By Jim Finkle
LAS VEGAS (Reuters) - A well-known security expert said mobile carriers have quickly protected customers from a security bug that he revealed 10 days ago and that he estimated had put more than 500 million phones at risk of cyber attacks.
Karsten Nohl, chief scientist with Berlin's Security Research Labs, led a research team at the German firm that figured out a way to remotely gain control of and also clone some mobile SIM cards.
"Pretty much every carrier we have spoken to has fixed it," Nohl said in advance of a talk late Wednesday afternoon at the Black Hat hacking conference in Las Vegas.
The team was the first to accomplish the hacking feat, which has long been a Holy Grail of mobile hackers. The tiny, highly secured devices are located in phones and allow operators to identify and authenticate subscribers as they use networks.
He discussed that three-year research effort late Wednesday afternoon in one of the most anticipated talks at Black Hat, a conference where some 7,000 security professionals gathered to hear about the latest risks posed by hacking.
Nohl said at a news conference prior to that talk that he would not be able to demonstrate part of his technique for attacking SIM cards because he had prepared to show it on SIMs from five carriers, but that all five carriers had made changes to prevent them from being hacked.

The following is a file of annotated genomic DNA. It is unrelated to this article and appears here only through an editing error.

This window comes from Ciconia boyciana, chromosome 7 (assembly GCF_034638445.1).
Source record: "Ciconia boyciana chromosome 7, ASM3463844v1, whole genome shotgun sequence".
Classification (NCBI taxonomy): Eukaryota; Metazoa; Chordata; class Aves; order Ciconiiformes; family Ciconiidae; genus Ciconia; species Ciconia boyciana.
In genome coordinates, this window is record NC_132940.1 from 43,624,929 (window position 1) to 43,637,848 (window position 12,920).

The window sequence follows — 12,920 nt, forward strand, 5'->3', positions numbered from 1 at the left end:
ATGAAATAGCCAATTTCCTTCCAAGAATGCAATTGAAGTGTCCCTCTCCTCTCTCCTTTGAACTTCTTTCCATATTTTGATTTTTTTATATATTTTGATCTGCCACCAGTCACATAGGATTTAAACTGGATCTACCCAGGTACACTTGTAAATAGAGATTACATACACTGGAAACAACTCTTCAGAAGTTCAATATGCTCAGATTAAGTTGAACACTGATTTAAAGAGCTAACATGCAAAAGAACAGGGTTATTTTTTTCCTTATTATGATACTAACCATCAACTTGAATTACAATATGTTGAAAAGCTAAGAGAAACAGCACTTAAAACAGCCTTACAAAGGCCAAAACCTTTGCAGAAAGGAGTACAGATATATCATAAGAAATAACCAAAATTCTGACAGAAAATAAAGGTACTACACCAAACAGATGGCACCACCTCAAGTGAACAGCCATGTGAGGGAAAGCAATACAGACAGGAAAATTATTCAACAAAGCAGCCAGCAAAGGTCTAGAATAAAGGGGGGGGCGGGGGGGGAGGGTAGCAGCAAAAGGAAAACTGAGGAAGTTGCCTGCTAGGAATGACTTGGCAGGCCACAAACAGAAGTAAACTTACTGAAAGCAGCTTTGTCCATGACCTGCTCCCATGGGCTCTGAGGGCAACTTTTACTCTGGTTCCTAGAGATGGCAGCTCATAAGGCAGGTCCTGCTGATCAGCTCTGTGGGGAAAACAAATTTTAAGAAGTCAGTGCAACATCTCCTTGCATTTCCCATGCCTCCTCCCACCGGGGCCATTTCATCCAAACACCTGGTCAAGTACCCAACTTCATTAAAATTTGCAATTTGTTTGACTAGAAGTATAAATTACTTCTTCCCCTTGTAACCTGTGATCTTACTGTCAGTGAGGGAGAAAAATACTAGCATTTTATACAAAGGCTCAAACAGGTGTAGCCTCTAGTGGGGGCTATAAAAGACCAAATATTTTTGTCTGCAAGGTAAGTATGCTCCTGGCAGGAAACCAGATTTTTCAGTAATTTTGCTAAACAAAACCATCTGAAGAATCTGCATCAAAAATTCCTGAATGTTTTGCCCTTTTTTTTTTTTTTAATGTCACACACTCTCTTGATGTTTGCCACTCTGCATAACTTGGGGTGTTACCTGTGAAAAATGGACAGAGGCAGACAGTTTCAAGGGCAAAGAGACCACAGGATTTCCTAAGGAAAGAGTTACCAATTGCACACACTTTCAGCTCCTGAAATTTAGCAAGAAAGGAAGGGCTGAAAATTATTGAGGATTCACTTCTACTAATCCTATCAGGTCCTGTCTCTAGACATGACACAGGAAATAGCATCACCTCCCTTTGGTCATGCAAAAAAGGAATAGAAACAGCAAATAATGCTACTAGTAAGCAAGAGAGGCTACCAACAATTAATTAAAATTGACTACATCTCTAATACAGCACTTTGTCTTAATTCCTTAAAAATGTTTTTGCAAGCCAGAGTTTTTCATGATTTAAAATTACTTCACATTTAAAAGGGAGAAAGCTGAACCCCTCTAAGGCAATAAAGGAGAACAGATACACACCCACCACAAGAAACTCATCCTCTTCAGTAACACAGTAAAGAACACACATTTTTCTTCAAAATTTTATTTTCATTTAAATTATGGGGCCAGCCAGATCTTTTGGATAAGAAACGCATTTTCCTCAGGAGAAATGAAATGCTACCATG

Nohl is a so-called "white hat," or a hacker who figures out how to attack things in a bid to find vulnerabilities so that companies can fix bugs before criminals can exploit them.
He told Reuters that he was pleased that they had implemented the fix before his demonstration because that means they are ahead of criminal hackers, who could use compromised SIMs to commit financial crimes or engage in electronic espionage.
Nohl said that carriers have used methods to fix the bug in SIM cards without having to physically replace them, which would have been quite costly.
He said he was not sure whether all carriers around the world have fixed the bug, but that he had checked with many major carriers and that they had gone ahead and taken care of the security problem.
(Reporting by Jim Finkle; Editing by Ken Wills)